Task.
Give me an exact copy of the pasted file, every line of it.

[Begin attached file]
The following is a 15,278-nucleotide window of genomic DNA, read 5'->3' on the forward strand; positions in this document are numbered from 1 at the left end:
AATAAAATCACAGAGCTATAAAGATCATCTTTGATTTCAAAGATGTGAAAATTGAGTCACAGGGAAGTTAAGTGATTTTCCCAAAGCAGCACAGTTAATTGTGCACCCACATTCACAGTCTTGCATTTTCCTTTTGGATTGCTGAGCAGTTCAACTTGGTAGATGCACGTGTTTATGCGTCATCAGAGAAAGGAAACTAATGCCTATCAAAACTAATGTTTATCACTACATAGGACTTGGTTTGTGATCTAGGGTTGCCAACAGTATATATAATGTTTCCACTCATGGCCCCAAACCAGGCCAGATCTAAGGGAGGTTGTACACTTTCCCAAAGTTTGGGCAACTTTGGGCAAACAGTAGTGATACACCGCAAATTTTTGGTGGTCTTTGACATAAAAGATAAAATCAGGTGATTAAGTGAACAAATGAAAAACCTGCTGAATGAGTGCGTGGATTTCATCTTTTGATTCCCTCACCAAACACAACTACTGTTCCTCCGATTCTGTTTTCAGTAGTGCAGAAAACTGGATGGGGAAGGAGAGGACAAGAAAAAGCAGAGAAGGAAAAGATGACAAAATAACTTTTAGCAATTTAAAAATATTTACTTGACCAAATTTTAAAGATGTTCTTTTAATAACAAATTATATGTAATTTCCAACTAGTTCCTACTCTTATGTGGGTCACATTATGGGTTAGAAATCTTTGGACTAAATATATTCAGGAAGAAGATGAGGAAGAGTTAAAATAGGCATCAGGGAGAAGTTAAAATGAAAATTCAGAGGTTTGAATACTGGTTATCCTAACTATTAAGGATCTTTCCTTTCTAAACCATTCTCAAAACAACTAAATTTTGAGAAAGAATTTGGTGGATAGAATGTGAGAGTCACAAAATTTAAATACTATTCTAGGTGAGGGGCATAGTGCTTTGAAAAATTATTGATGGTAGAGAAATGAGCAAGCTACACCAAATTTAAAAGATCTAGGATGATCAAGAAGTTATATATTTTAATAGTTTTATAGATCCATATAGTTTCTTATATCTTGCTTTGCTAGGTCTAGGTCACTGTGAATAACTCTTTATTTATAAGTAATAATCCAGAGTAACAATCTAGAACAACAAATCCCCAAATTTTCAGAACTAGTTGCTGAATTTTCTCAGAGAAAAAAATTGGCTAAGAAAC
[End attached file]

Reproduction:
The following is a 15,278-nucleotide window of genomic DNA, read 5'->3' on the forward strand; positions in this document are numbered from 1 at the left end:
AATAAAATCACAGAGCTATAAAGATCATCTTTGATTTCAAAGATGTGAAAATTGAGTCACAGGGAAGTTAAGTGATTTTCCCAAAGCAGCACAGTTAATTGTGCACCCACATTCACAGTCTTGCATTTTCCTTTTGGATTGCTGAGCAGTTCAACTTGGTAGATGCACGTGTTTATGCGTCATCAGAGAAAGGAAACTAATGCCTATCAAAACTAATGTTTATCACTACATAGGACTTGGTTTGTGATCTAGGGTTGCCAACAGTATATATAATGTTTCCACTCATGGCCCCAAACCAGGCCAGATCTAAGGGAGGTTGTACACTTTCCCAAAGTTTGGGCAACTTTGGGCAAACAGTAGTGATACACCGCAAATTTTTGGTGGTCTTTGACATAAAAGATAAAATCAGGTGATTAAGTGAACAAATGAAAAACCTGCTGAATGAGTGCGTGGATTTCATCTTTTGATTCCCTCACCAAACACAACTACTGTTCCTCCGATTCTGTTTTCAGTAGTGCAGAAAACTGGATGGGGAAGGAGAGGACAAGAAAAAGCAGAGAAGGAAAAGATGACAAAATAACTTTTAGCAATTTAAAAATATTTACTTGACCAAATTTTAAAGATGTTCTTTTAATAACAAATTATATGTAATTTCCAACTAGTTCCTACTCTTATGTGGGTCACATTATGGGTTAGAAATCTTTGGACTAAATATATTCAGGAAGAAGATGAGGAAGAGTTAAAATAGGCATCAGGGAGAAGTTAAAATGAAAATTCAGAGGTTTGAATACTGGTTATCCTAACTATTAAGGATCTTTCCTTTCTAAACCATTCTCAAAACAACTAAATTTTGAGAAAGAATTTGGTGGATAGAATGTGAGAGTCACAAAATTTAAATACTATTCTAGGTGAGGGGCATAGTGCTTTGAAAAATTATTGATGGTAGAGAAATGAGCAAGCTACACCAAATTTAAAAGATCTAGGATGATCAAGAAGTTATATATTTTAATAGTTTTATAGATCCATATAGTTTCTTATATCTTGCTTTGCTAGGTCTAGGTCACTGTGAATAACTCTTTATTTATAAGTAATAATCCAGAGTAACAATCTAGAACAACAAATCCCCAAATTTTCAGAACTAGTTGCTGAATTTTCTCAGAGAAAAAAATTGGCTAAGAAAC